Mexico's Island of the Creepy, Deformed Dolls

By Elizabeth Weingarten

It's never too early to begin making spring break plans. If you, too, are already researching cruise ship packages and Google-imaging 'Fiji' everyday at work, you may want to consider another option that's a little less 'Girls Gone Wild' and a little more 'Twilight Zone.' The location: an island in the canals of Xochimico near Mexico City. The name: Island of the Dolls, or Isla de las Munecas in Spanish.

The Island of the Dolls (Isla de las Munecas) sits in the canals south of Mexico City and is the current home of hundreds of terrifying, mutilated dolls. Their severed limbs, decapitated heads, and blank eyes adorn trees, fences and nearly every available surface. The dolls appear menacing even in the bright light of midday, but in the dark they are particularly haunting.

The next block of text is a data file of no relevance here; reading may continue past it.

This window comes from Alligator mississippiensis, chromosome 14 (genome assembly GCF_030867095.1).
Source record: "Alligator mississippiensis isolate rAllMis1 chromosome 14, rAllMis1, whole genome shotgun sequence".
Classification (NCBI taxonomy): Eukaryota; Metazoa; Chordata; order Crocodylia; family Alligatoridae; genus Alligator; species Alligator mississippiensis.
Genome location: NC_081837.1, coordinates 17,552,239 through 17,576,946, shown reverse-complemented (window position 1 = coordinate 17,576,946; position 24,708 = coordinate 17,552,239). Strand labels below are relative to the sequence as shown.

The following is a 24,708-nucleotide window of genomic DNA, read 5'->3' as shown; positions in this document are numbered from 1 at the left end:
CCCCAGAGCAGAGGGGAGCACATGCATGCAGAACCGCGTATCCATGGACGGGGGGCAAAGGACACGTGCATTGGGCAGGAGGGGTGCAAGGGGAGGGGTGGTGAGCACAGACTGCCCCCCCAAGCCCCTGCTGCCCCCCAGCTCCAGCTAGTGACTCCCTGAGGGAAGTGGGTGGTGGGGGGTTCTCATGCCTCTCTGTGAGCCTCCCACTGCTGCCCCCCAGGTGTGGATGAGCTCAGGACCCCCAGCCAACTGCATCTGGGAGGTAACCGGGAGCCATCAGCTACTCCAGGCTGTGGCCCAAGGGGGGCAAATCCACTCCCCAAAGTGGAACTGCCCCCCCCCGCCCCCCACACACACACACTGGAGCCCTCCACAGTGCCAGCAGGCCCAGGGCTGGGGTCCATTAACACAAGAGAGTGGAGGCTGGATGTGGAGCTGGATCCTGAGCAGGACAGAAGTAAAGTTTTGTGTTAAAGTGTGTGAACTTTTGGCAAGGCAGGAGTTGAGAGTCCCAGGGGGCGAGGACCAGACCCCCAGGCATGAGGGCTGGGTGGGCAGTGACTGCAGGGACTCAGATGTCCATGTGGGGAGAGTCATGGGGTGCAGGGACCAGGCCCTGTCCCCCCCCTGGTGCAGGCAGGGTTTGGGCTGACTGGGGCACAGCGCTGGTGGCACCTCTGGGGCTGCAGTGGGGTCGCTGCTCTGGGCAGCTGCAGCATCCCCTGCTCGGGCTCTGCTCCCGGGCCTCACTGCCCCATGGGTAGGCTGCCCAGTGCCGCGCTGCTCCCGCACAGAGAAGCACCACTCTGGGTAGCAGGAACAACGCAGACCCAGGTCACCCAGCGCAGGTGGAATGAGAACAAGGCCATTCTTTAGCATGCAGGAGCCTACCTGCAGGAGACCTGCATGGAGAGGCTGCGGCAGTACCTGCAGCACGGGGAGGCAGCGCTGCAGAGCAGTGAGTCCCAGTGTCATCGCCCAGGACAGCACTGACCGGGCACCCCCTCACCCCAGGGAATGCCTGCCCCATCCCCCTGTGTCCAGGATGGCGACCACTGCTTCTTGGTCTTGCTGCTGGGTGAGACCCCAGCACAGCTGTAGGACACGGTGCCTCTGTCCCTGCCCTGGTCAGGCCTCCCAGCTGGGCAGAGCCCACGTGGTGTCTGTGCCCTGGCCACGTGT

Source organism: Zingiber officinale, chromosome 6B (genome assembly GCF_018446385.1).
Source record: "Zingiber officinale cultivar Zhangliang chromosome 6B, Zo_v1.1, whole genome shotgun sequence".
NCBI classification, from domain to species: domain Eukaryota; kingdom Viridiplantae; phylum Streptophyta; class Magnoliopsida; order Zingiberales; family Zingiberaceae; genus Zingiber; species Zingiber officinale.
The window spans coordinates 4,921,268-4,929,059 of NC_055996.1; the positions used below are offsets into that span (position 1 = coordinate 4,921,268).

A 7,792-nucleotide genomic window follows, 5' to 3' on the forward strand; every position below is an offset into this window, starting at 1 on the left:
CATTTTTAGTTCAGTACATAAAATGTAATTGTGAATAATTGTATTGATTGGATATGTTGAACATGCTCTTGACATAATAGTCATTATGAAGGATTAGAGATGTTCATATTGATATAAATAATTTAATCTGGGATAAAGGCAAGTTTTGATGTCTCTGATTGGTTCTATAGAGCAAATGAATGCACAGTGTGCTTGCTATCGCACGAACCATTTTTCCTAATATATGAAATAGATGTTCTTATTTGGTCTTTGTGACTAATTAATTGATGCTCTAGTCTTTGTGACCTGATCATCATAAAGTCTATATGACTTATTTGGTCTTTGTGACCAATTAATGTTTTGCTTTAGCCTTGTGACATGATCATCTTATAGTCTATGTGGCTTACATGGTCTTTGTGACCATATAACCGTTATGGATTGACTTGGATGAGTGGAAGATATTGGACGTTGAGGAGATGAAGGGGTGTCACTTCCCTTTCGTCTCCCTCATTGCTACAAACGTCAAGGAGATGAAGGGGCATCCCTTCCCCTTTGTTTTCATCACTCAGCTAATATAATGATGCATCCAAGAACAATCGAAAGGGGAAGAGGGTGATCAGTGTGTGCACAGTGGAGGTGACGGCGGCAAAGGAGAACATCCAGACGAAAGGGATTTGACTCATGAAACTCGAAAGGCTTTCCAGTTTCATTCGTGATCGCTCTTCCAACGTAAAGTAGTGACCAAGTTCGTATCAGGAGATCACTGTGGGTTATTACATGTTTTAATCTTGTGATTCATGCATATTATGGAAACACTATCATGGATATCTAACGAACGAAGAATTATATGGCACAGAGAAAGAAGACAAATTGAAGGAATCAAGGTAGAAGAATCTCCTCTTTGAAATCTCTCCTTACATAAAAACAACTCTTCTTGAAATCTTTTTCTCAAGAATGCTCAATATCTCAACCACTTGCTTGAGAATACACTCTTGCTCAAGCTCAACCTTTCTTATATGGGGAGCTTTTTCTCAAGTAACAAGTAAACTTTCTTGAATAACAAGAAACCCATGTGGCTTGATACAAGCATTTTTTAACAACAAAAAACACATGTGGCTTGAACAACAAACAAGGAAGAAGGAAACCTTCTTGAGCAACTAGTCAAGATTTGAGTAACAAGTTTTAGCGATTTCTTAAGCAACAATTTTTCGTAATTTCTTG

Not surprisingly, the island's origins lie in tragedy. The story goes that the island's only inhabitant, Don Julian Santana, found the body of a drowned child in the canal some 50 years ago. He was haunted by her death, so when he saw a doll floating by in the canal soon after, he hung it in a tree to please the girl. He hoped to both appease her tortured soul and protect the island from further evil.

Read the full story, and see the eerie pictures, at Web Urbanist.

This article available online at:

http://www.theatlantic.com/international/archive/2010/10/mexicos-island-of-the-creepy-deformed-dolls/64234/